Credit Suisse boss Brady Dougan took $14 million in pay in 2010, despite the bank's shares losing a quarter of their value, while rival UBS CEO Oswald Gruebel waived his bonus after a much smaller share price fall.
As Japan’s nuclear crisis intensified Wednesday, governments across Europe remained at odds over whether to scale back nuclear power programs or continue plans to expand, reports the New York Times.
Oil prices are driven by a supply shock rather than increased demand due to a stronger world economy, so investors in currencies look to "risk" rather than "macro" factors, David Bloom, global head of foreign exchange research at HSBC, wrote in a market note.
Jurgen Hambrecht, the CEO of German chemical company BASF, was voted the top CEO in his sector by both buy-side and sell-side analysts, while Deutsche Bank's CEO Josef Ackerman and Banco Santander's Alfredo Saenz Abad split the honors in the financial services sector, according to a survey by Institutional Investor.
Switzerland has also moved to freeze the assets of the Libyan regime. But it seems unlikely that Colonel Gaddafi and his cronies would be stashing their wealth in Zurich these days.
A US tax evasion investigation that has prompted charges against several Swiss bankers has expanded to include Israeli and Asian banks, according to lawyers close to the probe. The FT reports.
Many economists think he should be the next person to run the European Central Bank. But among government leaders in Berlin and Paris, where many of Europe’s most important decisions are made, Mario Draghi, the governor of the Bank of Italy, generates a palpable lack of enthusiasm, reports the New York Times.
An unfortunate turn in Swiss-Libyan diplomatic relations in 2008 may now have a silver lining for the Alpine economy.
A new law devised to help Greece crack down on tax cheats is only one of the many efforts Greek authorities have made over the past year to change what has long been a way of life in this country — rampant tax evasion. But so far, to little avail. The New York Times reports.
The Egyptian military defends the country, but it also runs day care centers and beach resorts. Since the ouster last week of President Hosni Mubarak, of course, the military also runs the government. And some say it has already begun taking steps to protect the privileges of its gated economy, reports the New York Times.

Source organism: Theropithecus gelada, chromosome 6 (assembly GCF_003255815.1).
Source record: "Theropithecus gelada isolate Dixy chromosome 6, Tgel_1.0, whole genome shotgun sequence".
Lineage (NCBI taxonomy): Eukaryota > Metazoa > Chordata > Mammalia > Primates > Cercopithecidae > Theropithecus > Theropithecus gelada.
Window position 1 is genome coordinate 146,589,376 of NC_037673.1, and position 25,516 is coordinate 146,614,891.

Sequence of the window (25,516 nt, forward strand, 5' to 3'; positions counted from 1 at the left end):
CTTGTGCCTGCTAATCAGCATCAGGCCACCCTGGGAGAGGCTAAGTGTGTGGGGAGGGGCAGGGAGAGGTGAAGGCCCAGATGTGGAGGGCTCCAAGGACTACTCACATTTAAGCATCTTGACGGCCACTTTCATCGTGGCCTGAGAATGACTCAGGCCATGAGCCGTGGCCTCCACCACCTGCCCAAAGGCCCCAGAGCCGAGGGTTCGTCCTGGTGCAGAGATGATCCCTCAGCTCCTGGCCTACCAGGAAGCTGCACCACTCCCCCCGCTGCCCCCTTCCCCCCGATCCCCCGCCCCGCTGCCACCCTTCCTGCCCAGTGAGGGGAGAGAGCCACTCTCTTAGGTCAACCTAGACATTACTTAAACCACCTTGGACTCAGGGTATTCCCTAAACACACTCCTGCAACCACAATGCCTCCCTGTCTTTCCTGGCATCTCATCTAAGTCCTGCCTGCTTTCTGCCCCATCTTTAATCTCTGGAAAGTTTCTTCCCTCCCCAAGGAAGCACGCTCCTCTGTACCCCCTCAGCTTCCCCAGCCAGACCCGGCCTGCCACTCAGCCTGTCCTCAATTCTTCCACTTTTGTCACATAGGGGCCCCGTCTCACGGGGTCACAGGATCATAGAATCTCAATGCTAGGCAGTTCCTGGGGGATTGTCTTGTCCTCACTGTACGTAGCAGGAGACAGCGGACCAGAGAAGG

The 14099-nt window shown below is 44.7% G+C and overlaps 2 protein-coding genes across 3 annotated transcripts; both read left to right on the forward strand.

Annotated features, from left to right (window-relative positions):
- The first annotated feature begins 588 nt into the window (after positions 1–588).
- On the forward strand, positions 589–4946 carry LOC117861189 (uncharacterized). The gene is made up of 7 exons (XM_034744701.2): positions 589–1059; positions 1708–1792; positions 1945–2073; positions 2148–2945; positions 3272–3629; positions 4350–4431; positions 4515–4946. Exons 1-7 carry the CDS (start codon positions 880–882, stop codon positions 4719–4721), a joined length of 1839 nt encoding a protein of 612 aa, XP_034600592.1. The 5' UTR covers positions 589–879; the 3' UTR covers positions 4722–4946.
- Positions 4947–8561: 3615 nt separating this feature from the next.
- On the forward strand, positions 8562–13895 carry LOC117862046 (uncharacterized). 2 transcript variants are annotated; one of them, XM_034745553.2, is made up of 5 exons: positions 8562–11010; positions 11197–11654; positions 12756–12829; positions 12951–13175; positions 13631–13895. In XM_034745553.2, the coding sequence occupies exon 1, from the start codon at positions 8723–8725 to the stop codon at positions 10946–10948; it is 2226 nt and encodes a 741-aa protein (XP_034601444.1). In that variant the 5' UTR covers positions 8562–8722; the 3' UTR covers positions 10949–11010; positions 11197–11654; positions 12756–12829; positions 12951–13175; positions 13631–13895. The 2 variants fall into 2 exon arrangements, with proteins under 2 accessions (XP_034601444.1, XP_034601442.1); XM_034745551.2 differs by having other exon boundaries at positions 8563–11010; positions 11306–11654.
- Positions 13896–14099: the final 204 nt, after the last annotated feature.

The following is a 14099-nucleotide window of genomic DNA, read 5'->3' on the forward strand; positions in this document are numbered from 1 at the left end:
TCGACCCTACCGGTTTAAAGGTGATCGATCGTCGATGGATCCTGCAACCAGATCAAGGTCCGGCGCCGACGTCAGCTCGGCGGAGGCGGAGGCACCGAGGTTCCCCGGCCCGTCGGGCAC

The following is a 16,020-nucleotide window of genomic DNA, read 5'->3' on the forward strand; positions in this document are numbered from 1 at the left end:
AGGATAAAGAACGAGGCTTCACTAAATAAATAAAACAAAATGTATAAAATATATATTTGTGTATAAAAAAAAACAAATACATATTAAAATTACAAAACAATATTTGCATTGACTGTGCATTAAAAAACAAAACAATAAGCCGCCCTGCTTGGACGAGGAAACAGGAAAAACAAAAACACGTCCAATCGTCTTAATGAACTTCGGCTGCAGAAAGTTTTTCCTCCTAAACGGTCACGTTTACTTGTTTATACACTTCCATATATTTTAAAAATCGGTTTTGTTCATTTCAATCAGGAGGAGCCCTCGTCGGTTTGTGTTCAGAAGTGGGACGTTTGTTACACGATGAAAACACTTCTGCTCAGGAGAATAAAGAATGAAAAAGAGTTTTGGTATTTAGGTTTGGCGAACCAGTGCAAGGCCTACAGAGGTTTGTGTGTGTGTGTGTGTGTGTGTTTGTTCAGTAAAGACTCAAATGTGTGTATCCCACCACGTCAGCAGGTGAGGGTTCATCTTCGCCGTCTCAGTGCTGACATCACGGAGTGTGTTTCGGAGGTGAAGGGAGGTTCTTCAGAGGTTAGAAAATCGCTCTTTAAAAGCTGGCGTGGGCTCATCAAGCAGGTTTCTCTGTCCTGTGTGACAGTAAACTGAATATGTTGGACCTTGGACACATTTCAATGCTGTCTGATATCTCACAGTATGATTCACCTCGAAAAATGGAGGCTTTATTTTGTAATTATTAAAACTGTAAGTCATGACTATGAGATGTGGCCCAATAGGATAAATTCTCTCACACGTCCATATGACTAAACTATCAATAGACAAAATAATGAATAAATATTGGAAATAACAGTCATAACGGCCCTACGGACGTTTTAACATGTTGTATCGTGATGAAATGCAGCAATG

Spanish savings banks, which have been ordered to raise more capital by the government, are facing an uphill struggle to persuade investors to help them improve their balance sheets, reports the New York Times.
Bradley Birkenfeld once lived the high life as secret Swiss banker at UBS in Geneva. Then he delivered some of the world’s best-kept secrets to the US government, expecting a great reward. And now he sits in federal prison in Pennsylvania.
Delays in the announcement of the bonuses at UBS were not due to executives' unhappiness about the size of the bonus pool, UBS CEO Oswald Gruebel told CNBC Tuesday.
Switzerland has witnessed an inflow of Russian oil traders, bolstering the country’s claims to be the world’s leading trading center for physical oil, industry executives said. The FT reports.
The French financial markets regulator has begun to require hedge funds and other investment managers to disclose their short positions when they reach 0.5 percent of a company’s outstanding stock, reports the New York Times.
A central banker need not be loved, but at the least he should command respect — and in Britain these days Mervyn King cannot count on either, reports the New York Times.
As protests continued for a 12th day, Egypt's newly named vice president and other top military leaders were discussing steps to limit President Mubarak’s decision-making authority and possibly remove him from the presidential palace in Cairo, the NYT reports.
When the heads of the EU meet in Brussels on Friday, they will hear new ideas on how to save the euro, delivered by Mrs. Merkel and the French president, Nicolas Sarkozy, but written largely in Berlin, reports the New York Times.
The use of technology and learning from other countries are two good ways to boost the US education system, Bill and Melinda Gates, cofounders of the charitable organization the Bill and Melinda Gates Foundation, told CNBC Friday.
Top management at Google plans no major changes in its direction, even though two of the top executives shifting roles in April, CEO Eric Schmidt told CNBC Friday.